SARAH CYNTHIA SYLVIA STOUT WOULD NOT TAKE THE GARBAGE OUT
Shel Silverstein – 1969
Luckily people do not generally have the waste building up in their homes that Sarah Cynthia Sylvia Stout allowed. Although, wow those parents must have been determined to not give in when she did not take the garbage out!
But, what if?
What if we didn’t even have the option to put our garbage out every week?
If you take the somewhat silly, hypothetical situation that Shel Silverstein created and ask the serious question, there are plenty of ways to deal with all the garbage that piles up in her home and eventually across the country. It’s called composting, plus reducing, reusing, recycling.
photo credit: D’Arcy Norman
In the past 30 years, the amount of municipal solid waste has grown by 60% – surpassing 254 million tons per year, according to the EPA. Americans produce about 243 million tons of waste, or about 4.3 pounds of waste per person every single day.
That is ridiculous.
Those numbers make Wall-E look not so unbelievable as a potential future. I only hope that this generation coming of age and the one after that really are learning from the mistakes of the past. I wrote a high school essay that I remember to this day that all kids have to make their own mistakes. They can’t take their parent’s word for it.
I still believe that.
I also believe that there is hope. I believe there is ingenuity. I believe there is passion. That is what will get our children through, healthy and happy. The planet will remain, whether we continue to destroy our health is another thing.
So, the garbage. What do you throw away that could be reused, recycled, or composted?
We recently started composting everything we possibly could (mostly kitchen scraps, newspaper, and yard waste) and reduced our weekly amount that goes in the garbage bin immensely. It is truly amazing. Plus once it does its magic we will have the most inexpensive, nutrient rich mulch and soil amendments for our garden! If Sarah Stout had composted, nearly all her garbage would be nonexistent.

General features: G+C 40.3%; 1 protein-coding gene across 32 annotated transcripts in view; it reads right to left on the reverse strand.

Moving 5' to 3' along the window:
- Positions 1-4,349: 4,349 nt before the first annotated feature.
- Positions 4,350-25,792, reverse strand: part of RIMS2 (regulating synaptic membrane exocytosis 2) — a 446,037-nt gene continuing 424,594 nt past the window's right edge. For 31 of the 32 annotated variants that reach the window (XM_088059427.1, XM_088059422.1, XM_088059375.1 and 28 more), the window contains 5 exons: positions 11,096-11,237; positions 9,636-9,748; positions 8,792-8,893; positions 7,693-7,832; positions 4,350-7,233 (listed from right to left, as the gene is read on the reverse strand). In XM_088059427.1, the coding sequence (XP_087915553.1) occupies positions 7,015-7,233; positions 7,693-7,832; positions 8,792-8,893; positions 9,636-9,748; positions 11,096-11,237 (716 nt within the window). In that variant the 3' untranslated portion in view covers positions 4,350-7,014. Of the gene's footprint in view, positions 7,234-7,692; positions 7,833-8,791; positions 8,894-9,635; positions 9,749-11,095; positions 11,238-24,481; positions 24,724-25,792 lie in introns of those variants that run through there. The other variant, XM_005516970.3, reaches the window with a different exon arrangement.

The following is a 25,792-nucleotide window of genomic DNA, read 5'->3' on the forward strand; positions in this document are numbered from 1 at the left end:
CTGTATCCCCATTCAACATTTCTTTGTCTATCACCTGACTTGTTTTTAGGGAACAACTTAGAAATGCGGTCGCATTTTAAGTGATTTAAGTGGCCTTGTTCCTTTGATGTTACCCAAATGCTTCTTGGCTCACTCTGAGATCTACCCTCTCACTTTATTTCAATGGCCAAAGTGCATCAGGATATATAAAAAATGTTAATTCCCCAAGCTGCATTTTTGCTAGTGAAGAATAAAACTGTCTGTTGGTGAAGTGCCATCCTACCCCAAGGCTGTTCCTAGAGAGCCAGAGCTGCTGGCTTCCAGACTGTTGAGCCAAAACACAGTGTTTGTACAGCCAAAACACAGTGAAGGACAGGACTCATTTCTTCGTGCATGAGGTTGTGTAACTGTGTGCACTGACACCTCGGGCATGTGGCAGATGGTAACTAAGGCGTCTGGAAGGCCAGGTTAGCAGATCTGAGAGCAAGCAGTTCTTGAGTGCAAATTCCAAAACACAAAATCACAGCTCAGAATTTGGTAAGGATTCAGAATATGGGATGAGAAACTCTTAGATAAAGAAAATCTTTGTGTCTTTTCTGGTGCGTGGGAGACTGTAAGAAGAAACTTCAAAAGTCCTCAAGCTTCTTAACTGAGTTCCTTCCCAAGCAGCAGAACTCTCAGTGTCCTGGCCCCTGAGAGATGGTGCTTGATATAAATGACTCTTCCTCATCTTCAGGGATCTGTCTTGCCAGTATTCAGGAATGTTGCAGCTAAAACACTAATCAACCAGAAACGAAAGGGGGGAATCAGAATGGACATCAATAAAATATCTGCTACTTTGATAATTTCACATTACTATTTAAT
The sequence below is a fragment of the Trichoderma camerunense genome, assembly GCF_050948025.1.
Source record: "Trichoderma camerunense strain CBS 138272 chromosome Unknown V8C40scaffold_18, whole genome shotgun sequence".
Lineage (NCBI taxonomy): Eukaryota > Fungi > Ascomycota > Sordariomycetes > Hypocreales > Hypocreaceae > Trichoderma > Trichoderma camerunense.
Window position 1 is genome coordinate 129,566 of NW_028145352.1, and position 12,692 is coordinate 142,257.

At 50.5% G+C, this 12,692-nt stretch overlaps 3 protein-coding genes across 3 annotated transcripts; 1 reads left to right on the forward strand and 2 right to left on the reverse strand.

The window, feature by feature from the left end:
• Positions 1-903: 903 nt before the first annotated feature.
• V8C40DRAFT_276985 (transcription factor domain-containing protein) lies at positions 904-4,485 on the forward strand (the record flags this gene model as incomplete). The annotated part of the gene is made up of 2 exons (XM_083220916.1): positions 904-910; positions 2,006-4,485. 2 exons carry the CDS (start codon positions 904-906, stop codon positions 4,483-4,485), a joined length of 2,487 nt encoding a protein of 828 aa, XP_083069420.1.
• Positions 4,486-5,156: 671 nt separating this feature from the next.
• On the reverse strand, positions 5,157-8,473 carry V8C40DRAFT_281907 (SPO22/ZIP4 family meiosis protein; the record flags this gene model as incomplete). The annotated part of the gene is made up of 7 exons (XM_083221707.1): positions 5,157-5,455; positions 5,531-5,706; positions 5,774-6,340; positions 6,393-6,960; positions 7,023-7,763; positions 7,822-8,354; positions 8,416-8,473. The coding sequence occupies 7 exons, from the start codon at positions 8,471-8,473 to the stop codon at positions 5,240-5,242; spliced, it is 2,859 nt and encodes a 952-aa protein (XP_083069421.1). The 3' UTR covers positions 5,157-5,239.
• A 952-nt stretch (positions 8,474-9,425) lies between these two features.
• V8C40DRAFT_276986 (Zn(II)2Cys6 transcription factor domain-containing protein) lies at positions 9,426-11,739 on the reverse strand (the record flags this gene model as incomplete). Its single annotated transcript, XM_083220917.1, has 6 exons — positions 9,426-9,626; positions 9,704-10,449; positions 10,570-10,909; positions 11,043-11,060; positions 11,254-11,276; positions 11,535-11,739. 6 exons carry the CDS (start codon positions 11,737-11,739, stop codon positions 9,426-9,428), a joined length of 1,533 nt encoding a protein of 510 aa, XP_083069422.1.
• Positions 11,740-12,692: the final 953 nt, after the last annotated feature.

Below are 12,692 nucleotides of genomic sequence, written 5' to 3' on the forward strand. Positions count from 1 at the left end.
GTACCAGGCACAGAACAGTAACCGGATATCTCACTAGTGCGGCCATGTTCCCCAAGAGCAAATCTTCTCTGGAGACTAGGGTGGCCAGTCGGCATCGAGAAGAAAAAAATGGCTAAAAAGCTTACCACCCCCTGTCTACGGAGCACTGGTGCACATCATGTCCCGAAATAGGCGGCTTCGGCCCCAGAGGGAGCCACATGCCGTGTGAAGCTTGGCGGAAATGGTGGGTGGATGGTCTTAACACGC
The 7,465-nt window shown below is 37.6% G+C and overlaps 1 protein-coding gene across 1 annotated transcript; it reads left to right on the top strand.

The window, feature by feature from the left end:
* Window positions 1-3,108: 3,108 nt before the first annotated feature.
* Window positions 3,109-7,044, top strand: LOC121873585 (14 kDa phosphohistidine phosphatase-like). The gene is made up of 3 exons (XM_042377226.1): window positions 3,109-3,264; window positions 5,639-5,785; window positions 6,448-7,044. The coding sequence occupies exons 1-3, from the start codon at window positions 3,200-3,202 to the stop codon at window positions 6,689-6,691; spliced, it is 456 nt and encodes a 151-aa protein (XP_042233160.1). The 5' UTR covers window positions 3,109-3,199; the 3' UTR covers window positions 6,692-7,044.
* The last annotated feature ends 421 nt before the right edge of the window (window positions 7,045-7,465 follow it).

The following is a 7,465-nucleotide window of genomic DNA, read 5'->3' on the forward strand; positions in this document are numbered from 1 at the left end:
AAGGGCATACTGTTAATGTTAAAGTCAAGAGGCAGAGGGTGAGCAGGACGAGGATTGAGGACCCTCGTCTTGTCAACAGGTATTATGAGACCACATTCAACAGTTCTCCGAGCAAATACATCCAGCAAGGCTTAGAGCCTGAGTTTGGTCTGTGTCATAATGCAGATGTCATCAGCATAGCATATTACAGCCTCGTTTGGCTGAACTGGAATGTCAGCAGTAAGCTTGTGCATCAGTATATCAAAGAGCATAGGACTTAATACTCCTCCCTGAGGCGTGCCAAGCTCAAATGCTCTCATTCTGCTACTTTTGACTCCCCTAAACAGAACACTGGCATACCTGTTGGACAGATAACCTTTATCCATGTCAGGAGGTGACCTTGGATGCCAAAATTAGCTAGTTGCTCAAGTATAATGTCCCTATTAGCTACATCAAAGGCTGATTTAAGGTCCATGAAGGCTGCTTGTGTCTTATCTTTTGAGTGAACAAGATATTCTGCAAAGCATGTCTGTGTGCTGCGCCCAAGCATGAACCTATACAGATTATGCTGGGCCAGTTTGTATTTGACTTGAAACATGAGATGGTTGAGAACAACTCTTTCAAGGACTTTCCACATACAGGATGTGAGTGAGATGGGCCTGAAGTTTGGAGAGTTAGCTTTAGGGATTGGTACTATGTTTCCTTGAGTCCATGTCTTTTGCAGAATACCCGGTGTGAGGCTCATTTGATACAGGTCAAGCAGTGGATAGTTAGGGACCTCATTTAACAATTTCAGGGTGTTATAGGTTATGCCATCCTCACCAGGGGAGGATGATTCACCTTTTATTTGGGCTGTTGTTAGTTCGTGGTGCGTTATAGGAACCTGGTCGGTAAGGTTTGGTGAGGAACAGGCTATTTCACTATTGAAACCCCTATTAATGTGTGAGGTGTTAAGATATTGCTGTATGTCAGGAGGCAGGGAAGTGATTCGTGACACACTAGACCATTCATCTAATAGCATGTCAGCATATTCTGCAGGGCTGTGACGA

But there is plenty of other garbage Shel Silverstein could have used in his entertaining poem. Perhaps it wouldn’t have rhymed quite so well with that lovely cadence, but the garbage is real all the same.
In our home, we have also begun recycling everything possible, which includes what can be recycled curbside and what needs to be taken to a more specialized recycling center. It does take a little more work, but if I had to either hold onto to it or transport it a few miles so it can go to a better use, then it wouldn’t be sitting in my house in this hypothetical situation or a landfill in the real world. If I plan my trips wisely, then I feel terrific about this little contribution.
Reducing can take on so many forms. I believe it starts with reusable products: cloth diapers, cloth napkins, stainless steel water bottles, and lunch items. It continues when you realize that it is worth it to spend a little more on quality items that are meant to last a lifetime or more. It ends when you realize that you have more stuff than you could ever possibly use and the solution is to stop bringing new stuff into your home.
Even though the question was “what if?” I want to know what you can do now. That garbage you put out every week doesn’t disappear magically. We already have states that feel the need to ship their garbage across a vast ocean because they are running out of room. It isn’t the first time and it certainly won’t be the last. As people demand more and save less, what will that mean for the rest of us?
I have said it before and I will say it again: baby steps are the key to a long-term solution. What is one step you can take now to reduce the amount of waste going to the landfills?